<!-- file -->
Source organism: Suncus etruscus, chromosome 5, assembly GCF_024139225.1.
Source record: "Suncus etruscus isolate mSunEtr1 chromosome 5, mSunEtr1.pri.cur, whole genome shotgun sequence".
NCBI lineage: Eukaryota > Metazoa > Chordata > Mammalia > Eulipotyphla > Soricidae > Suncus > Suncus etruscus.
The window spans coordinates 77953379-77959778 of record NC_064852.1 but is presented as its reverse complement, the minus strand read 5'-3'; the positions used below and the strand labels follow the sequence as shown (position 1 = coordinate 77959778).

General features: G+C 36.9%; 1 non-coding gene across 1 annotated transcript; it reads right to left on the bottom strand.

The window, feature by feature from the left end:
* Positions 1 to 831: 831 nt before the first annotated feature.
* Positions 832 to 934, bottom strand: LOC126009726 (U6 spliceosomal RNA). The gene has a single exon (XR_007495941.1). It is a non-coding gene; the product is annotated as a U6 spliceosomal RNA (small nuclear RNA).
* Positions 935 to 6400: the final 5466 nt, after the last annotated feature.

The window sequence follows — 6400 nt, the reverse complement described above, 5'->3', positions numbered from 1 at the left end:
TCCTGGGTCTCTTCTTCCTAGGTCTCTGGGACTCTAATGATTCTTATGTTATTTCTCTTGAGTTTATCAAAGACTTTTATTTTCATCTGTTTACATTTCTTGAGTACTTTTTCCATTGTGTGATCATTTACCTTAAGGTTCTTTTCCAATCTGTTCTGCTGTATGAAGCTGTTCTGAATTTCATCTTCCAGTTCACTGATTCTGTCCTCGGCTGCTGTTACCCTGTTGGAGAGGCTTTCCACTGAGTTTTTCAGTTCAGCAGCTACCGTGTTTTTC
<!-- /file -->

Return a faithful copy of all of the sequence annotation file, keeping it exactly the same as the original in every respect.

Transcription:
Source organism: Suncus etruscus, chromosome 5, assembly GCF_024139225.1.
Source record: "Suncus etruscus isolate mSunEtr1 chromosome 5, mSunEtr1.pri.cur, whole genome shotgun sequence".
NCBI lineage: Eukaryota > Metazoa > Chordata > Mammalia > Eulipotyphla > Soricidae > Suncus > Suncus etruscus.
The window spans coordinates 77953379-77959778 of record NC_064852.1 but is presented as its reverse complement, the minus strand read 5'-3'; the positions used below and the strand labels follow the sequence as shown (position 1 = coordinate 77959778).

General features: G+C 36.9%; 1 non-coding gene across 1 annotated transcript; it reads right to left on the bottom strand.

The window, feature by feature from the left end:
* Positions 1 to 831: 831 nt before the first annotated feature.
* Positions 832 to 934, bottom strand: LOC126009726 (U6 spliceosomal RNA). The gene has a single exon (XR_007495941.1). It is a non-coding gene; the product is annotated as a U6 spliceosomal RNA (small nuclear RNA).
* Positions 935 to 6400: the final 5466 nt, after the last annotated feature.

The window sequence follows — 6400 nt, the reverse complement described above, 5'->3', positions numbered from 1 at the left end:
TCCTGGGTCTCTTCTTCCTAGGTCTCTGGGACTCTAATGATTCTTATGTTATTTCTCTTGAGTTTATCAAAGACTTTTATTTTCATCTGTTTACATTTCTTGAGTACTTTTTCCATTGTGTGATCATTTACCTTAAGGTTCTTTTCCAATCTGTTCTGCTGTATGAAGCTGTTCTGAATTTCATCTTCCAGTTCACTGATTCTGTCCTCGGCTGCTGTTACCCTGTTGGAGAGGCTTTCCACTGAGTTTTTCAGTTCAGCAGCTACCGTGTTTTTC